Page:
By: 4R Plus
August 2022

Farm that uses 4R Plus Practices

4R Plus is having a positive impact concerning the adoption of 4R nutrient management and conservation practices, according to the recent Iowa Farm and Rural Life Poll conducted by Iowa State University. The annual survey of Iowa farmers is the longest-running survey of its kind.

The 2021 poll included questions about the 4R Plus program and generated nearly 1,100 farmer responses, with nearly two-thirds of those respondents saying they were aware of the 4R Plus program.

Farm press, Iowa State University, government agencies, ag retailers, farm/commodity groups, industry events and more have helped spread awareness of the importance of matching the fertilizer type and amount to crop needs, making nutrients available when crops need them and keeping those nutrients where crops can use them. Two-thirds of those surveyed indicated that 4R Plus information and programs had influenced their decisions to use these practices.

Also encouraging, 82% of respondents said they had noticed more discussion of soil health in the farm press the last couple of years, with 75% of those polled indicating they have paid more attention to soil health in recent years.

Openness to 4R Plus and Soil Health Practices

With awareness and understanding comes openness to implementing the 4Rs – right source, right time, right rate and right place – and the “Plus” conservation practices. “The literature on soil and water conservation practice adoption and related theory show that openness to adoption or intention to adopt are critical antecedents to adoption decisions and behaviors,” J. Arbuckle, director of the annual survey and Iowa State University Extension and Outreach sociologist, writes in the Farm Poll report.

Most popular 4R Plus farming practices

The poll showed over half of those surveyed have used or plan to use within three years in-field nutrient management practices like accounting for nutrient credits from different sources (79%) and using nitrogen stabilizers (69%). Fifty-eight percent have or plan to grid soil sample to inform variable rate nitrogen application.

Adoption of edge-of-field and structural practices varied widely. Eighty-seven percent say they have grassed waterways or plan to add them, 66% say they have or plan to add buffer/filter strips and just 11% say they are using or plan on adding prairie strips.

The most used or planned soil health practice was no-till (57%), followed by soil health testing (56%) and cover crops (52%).

“The survey showed that while overall farmer use of 4R Plus practices is far below where we need to be to meet the state’s soil health and water quality goals, many of the farmers who aren’t using the practices now either intend to try them soon or are at least open to the idea of future use,” notes Arbuckle. He says the results signal adoption rates are headed in the right direction, but additional assistance will likely be needed to encourage or spur wider adoption.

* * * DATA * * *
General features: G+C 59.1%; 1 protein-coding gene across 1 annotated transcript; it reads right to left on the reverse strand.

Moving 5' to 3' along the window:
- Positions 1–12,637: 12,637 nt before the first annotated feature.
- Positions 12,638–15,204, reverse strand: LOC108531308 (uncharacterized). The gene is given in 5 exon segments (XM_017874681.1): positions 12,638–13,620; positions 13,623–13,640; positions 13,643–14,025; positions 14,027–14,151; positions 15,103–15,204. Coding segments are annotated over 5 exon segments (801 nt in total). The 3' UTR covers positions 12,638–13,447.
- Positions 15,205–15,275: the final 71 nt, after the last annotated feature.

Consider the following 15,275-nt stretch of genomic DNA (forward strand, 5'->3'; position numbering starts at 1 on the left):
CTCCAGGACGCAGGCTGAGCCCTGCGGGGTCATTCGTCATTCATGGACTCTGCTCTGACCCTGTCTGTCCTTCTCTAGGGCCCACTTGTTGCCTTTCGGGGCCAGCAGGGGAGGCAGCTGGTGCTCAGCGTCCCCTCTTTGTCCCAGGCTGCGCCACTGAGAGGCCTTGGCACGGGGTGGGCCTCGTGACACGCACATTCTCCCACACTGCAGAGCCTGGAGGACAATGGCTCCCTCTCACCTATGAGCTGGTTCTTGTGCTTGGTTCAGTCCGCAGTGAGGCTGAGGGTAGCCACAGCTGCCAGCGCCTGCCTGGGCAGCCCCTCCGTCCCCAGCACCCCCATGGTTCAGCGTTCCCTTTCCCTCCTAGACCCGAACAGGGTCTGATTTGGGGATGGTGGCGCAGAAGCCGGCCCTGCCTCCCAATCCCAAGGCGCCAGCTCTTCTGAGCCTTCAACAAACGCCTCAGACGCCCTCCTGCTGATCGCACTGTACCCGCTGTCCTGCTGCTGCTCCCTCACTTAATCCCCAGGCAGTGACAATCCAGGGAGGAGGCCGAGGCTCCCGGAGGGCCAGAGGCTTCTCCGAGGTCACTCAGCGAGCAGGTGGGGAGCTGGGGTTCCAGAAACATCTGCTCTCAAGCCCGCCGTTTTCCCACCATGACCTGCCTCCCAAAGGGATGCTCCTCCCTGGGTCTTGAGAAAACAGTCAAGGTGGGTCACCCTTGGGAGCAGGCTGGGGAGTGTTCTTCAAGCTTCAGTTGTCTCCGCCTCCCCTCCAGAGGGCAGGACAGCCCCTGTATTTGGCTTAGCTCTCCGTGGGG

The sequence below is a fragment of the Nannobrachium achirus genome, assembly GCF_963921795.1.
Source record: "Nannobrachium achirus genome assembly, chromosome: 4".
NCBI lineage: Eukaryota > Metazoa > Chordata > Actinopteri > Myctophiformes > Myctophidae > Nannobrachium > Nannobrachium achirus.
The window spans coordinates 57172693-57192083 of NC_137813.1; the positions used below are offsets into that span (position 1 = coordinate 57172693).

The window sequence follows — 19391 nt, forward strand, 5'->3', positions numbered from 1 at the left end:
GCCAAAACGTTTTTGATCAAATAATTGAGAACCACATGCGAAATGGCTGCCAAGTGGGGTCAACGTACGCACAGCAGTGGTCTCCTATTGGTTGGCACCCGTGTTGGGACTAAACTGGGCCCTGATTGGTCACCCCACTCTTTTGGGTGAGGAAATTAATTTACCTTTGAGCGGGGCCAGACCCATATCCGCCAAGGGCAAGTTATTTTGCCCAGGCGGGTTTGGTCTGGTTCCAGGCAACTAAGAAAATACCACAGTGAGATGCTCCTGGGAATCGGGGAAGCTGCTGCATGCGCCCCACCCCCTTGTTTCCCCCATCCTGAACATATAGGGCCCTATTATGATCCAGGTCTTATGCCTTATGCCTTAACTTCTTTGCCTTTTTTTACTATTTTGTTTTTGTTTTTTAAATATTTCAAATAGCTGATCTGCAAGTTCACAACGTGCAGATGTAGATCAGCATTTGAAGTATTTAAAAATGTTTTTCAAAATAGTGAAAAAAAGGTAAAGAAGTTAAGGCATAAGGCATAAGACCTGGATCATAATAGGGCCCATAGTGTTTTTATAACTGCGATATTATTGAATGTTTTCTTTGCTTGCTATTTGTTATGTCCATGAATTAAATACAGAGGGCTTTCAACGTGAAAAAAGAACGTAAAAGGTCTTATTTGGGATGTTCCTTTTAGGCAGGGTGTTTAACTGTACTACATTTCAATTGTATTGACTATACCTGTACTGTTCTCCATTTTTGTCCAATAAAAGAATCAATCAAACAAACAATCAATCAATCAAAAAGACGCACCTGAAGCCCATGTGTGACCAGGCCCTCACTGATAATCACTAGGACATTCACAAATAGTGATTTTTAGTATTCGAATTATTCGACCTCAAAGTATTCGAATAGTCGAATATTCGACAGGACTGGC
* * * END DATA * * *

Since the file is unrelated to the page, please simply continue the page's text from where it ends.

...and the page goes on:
What are the holdups to cover crop adoption?

The survey also assessed barriers to cover crop adoption. Farmers showed the most agreement on two barriers: Insufficient time between harvest and winter to justify use, and high seed costs. These categories generated 57% and 56% agreement, respectively. The next highest level of agreement regarding barriers were concerns cover crops could delay spring planting (46%) followed by lack of knowledge about cover crops (25%).  

Forty-nine percent of the respondents indicated larger crop insurance discounts tied to cover crops would be an effective incentive for spurring use. And 46% indicated they would like to learn more about cover crops.

Why the focus on cover crops?

Cover crops are one of the most highly promoted conservation practices due to their ability to reduce nutrient and soil losses from fields and their positive impacts on soil quality and health.

Nearly a third of those surveyed indicated they had planted cover crops on at least some of their farmland in 2020. Seventy-six percent of them agreed cover crops had reduced erosion; 73% concurred they reduced nutrient loss; 58% agreed they increased forage for livestock; and 56% agreed they reduced weed pressure.

“These findings that show farmers are experiencing positive impacts help make the case that 4R Plus practices make sense both environmentally and economically,” says Paige Frautschy, Iowa Agriculture Program Director for The Nature Conservancy, who partnered on the survey design.

While these results are encouraging, it’s also worth noting the survey reflected a substantial amount of farmer uncertainty about benefits, particularly regarding field trafficability, weed control expenses and reduced fertilizer needs.

“This signals that while awareness of and openness to 4R Plus practices has grown, there is still work to be done to convince more growers to join the movement,” adds Frautschy. “The farmers who are planning to try practices or open to future use represent the next waves of adopters. “This information helps us understand what kind of progress we’re making, and which practices are of greatest interest to that next wave of adopters,” she adds. “Knowing that so many farmers may be ready to give 4R Plus practices a try is energizing for the many groups that are working toward the goals of the Iowa Nutrient Reduction Strategy.”